William Ruthven, 1st Earl of Gowrie
Life and career
In 1582 Ruthven devised and undertook the Raid of Ruthven - a plot to seize the fifteen-year-old James VI during the king's visit to his home at Hunting-tower Castle. Ruthven was the last-known custodian of the silver casket that contained the Casket Letters; letters said to have been written by Mary, Queen of Scots, implicating her in the murder of her husband, Henry Stuart, Lord Darnley.
In May 1584 Ruthven was detained, tried, and beheaded at Stirling Castle because of his leading involvement in the Raid of Ruthven and all of his honors were forfeited. Following his execution, his lands were divided among the king's favourites. A letter produced in the posthumous trial of Robert Logan of Restalrig in 1609 referred to William as Greysteil, a character in a popular poem of his time noted for his strength and sinister powers.
Marriage and children
William Ruthven was married to Dorothea Stewart, the oldest daughter of Henry Stewart, 1st Lord Methven and Janet Stewart, daughter of John Stewart, 2nd Earl of Atholl. William and Dorothea had at least 14 children, ten daughters and four sons including:
- Jean Ruthven, wife of James Ogilvy, 1st Earl of Airlie
- Barbara Ruthven.
- Beatrice Ruthven, wife of James Home of Cowdenknowes, lady in waiting to Anne of Denmark.
- Lilias Ruthven, first wife of Ludovic Stewart, 2nd Duke of Lennox
- Margaret Ruthven, married to John Graham, 4th Earl of Montrose, mother of James Graham, 1st Marquess of Montrose
- Elizabeth "Isabel" Ruthven, wife of Sir Robert Gordon, mother of John Gordon, 1st Viscount of Kenmure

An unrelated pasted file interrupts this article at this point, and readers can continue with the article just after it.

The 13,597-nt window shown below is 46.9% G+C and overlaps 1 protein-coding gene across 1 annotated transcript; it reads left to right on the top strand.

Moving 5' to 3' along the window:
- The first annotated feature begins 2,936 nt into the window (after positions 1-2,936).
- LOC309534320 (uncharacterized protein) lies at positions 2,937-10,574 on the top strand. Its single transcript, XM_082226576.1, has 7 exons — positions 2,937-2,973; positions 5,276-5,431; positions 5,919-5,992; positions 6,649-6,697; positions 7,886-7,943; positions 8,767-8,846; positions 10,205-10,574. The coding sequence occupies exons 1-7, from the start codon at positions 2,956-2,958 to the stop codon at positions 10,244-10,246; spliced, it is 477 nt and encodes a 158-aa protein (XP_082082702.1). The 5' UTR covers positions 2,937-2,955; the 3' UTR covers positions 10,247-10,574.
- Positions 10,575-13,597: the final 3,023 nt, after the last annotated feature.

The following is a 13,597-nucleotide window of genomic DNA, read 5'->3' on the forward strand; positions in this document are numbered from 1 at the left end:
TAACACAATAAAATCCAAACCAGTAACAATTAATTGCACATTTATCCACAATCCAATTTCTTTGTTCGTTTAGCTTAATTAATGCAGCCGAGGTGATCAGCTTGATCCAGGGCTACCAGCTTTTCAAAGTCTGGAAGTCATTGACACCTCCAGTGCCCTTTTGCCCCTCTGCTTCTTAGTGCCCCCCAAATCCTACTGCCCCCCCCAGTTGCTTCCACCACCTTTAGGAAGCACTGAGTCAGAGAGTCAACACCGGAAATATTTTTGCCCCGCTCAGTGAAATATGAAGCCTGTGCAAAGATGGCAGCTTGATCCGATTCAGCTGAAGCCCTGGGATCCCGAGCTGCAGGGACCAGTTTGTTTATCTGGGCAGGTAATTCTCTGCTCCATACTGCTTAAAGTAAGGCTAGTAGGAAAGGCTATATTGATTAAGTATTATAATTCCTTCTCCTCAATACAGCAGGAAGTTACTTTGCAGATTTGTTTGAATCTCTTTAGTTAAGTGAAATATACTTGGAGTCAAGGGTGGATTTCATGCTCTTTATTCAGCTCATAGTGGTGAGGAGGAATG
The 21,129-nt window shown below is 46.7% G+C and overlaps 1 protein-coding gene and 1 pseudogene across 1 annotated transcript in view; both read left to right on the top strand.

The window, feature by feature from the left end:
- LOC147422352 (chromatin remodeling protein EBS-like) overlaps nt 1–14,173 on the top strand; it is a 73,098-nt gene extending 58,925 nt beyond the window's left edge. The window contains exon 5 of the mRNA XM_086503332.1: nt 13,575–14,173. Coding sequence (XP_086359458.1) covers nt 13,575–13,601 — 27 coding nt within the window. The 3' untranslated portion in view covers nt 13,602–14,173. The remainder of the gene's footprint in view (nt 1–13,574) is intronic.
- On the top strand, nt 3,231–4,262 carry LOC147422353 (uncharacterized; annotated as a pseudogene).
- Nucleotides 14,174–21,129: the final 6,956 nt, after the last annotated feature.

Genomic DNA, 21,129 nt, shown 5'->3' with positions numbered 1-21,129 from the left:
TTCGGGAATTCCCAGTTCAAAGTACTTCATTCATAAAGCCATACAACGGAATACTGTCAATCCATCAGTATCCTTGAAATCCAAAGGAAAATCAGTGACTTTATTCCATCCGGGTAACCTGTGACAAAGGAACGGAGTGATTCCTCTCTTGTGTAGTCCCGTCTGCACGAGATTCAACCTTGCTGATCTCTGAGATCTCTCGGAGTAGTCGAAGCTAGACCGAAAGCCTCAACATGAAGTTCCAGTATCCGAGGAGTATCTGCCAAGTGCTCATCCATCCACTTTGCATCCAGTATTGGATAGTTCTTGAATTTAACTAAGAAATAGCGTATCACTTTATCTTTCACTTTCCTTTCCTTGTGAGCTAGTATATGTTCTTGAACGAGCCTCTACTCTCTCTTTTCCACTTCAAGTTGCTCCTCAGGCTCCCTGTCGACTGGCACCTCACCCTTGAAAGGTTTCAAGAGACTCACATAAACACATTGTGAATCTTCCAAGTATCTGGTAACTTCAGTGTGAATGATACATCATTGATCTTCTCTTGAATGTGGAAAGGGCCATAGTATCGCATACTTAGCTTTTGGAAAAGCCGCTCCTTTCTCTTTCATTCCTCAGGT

- James Ruthven, 2nd Earl of Gowrie (d. 1588)
- John Ruthven, 3rd Earl of Gowrie (c. 1577 – 5 August 1600)
- Alexander Ruthven (12 January 1580 - 5 August 1600)
- William Ruthven, died in France prior to 1622
- Patrick Ruthven, imprisoned for 19 years in the Tower of London
- "William Ruthven (c.1541 - 1584)". geni.com. Retrieved 15 February 2014.
- Bowes Correspondence(Surtees Society, 1842), pp. 236–7, Robert Bowes to Francis Cunningham, 8 November 1582.
- Acts of the Parliaments of Scotland, vol. iv, p.422.
- Paul, James Balfour (1904). The Scots peerage; founded on Wood's edition of Sir Robert Douglas's peerage of Scotland; containing an historical and genealogical account of the nobility of that kingdom. Allen County Public Library Genealogy Center. Edinburgh : D. Douglas.
- Davies, J.D. (2010). Blood of Kings. England: Ian Allan Publishing. p. 76. ISBN 9780711035263.
- Scotland, National Archives of. "NAS Catalogue - catalogue record". catalogue.nrscotland.gov.uk. Retrieved 8 November 2018.
- This article incorporates text from a publication now in the public domain: McNeill, Ronald John (1911). "Gowrie, John Ruthven, 3rd Earl of". In Chisholm, Hugh (ed.). Encyclopædia Britannica. 12 (11th ed.). Cambridge University Press. pp. 301–302.
- Henderson, Thomas Finlayson (1897). Dictionary of National Biography. 50. pp. 25–29. .
|Peerage of Scotland|
|New creation|| Earl of Gowrie
| Lord Ruthven|